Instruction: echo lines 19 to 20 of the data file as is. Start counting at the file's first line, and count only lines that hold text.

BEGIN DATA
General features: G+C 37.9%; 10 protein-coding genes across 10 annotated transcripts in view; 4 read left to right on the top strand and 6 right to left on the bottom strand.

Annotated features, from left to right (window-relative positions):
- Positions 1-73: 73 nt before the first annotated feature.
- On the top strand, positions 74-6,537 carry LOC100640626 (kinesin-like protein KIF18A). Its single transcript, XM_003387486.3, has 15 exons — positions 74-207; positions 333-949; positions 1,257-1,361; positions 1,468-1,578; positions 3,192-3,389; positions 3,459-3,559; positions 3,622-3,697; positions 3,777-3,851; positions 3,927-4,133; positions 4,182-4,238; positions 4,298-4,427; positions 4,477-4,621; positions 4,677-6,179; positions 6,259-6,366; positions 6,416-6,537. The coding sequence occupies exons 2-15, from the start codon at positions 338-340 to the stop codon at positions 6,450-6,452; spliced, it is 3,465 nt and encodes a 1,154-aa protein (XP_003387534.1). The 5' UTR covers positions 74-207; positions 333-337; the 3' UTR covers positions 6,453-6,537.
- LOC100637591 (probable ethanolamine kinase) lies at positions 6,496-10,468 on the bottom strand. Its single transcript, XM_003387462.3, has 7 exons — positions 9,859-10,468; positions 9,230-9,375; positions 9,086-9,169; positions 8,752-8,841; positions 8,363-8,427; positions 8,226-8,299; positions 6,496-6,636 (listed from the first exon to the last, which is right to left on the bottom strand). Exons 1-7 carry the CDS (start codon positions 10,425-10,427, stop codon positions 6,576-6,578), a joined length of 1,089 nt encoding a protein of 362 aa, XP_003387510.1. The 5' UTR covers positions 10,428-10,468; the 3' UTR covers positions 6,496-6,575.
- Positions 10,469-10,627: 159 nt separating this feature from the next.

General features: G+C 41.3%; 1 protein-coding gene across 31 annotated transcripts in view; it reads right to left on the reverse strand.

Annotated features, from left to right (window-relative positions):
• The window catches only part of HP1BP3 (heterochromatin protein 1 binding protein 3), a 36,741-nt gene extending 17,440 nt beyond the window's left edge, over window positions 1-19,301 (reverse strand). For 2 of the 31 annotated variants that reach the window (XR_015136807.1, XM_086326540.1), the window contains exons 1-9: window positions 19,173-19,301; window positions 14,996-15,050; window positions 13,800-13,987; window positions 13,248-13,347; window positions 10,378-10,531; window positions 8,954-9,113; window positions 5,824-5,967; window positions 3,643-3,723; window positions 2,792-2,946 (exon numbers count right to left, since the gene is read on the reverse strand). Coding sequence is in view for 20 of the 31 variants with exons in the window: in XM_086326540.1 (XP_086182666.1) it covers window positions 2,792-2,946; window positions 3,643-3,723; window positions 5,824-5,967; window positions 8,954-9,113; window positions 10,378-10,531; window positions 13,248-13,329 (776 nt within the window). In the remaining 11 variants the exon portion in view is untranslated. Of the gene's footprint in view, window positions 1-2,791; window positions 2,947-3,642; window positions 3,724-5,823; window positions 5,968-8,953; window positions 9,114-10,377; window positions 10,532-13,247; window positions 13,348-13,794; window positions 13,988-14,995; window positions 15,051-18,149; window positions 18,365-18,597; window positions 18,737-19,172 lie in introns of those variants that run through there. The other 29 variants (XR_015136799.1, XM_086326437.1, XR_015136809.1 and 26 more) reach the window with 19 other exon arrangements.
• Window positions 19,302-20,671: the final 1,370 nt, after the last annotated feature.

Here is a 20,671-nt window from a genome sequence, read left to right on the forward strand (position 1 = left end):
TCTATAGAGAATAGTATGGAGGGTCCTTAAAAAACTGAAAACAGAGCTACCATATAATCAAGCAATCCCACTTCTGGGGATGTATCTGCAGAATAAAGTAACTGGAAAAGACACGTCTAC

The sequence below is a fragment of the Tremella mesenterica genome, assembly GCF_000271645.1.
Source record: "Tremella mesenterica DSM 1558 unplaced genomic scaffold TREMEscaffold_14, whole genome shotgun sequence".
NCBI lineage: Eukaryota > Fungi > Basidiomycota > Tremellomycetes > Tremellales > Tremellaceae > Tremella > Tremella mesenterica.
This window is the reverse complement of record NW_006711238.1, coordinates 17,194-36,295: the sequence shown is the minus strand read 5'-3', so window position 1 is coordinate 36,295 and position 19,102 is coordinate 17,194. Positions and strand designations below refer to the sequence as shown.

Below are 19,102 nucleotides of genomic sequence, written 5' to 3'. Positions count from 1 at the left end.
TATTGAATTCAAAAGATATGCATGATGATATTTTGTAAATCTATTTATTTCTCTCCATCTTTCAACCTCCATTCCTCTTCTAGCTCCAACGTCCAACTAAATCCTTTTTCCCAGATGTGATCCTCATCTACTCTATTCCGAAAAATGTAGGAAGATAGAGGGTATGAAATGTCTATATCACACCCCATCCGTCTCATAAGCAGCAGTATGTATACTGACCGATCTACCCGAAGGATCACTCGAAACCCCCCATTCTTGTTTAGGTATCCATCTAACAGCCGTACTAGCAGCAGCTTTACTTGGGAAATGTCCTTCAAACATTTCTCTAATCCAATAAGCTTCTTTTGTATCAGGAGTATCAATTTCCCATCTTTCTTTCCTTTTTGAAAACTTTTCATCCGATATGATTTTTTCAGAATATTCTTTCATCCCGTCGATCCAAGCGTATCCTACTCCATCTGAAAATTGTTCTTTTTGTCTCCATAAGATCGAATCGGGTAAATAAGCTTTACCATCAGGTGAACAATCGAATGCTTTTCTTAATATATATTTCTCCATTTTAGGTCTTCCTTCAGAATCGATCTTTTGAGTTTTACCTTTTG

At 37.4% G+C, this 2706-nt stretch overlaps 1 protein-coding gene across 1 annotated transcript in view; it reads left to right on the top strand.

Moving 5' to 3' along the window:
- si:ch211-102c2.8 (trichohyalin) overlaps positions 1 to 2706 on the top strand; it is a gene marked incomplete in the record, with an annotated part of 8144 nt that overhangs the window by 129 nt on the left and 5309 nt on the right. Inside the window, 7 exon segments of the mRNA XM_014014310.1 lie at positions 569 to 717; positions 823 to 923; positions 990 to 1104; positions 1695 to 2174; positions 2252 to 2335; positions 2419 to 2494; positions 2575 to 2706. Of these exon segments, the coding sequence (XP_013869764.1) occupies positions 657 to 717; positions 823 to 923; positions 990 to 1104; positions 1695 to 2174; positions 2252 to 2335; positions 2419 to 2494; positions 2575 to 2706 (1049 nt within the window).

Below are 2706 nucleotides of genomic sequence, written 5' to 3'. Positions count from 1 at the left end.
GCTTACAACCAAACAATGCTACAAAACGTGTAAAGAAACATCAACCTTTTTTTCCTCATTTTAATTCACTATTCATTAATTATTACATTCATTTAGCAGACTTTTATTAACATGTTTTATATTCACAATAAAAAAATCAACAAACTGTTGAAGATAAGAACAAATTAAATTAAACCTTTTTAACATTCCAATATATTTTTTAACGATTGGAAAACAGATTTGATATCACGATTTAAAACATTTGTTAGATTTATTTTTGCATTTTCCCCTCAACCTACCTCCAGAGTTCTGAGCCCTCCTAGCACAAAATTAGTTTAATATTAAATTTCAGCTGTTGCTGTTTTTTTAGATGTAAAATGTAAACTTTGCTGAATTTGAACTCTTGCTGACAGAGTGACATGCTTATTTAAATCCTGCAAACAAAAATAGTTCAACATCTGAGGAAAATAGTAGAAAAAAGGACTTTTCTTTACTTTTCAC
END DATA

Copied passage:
At 37.4% G+C, this 2706-nt stretch overlaps 1 protein-coding gene across 1 annotated transcript in view; it reads left to right on the top strand.

Moving 5' to 3' along the window: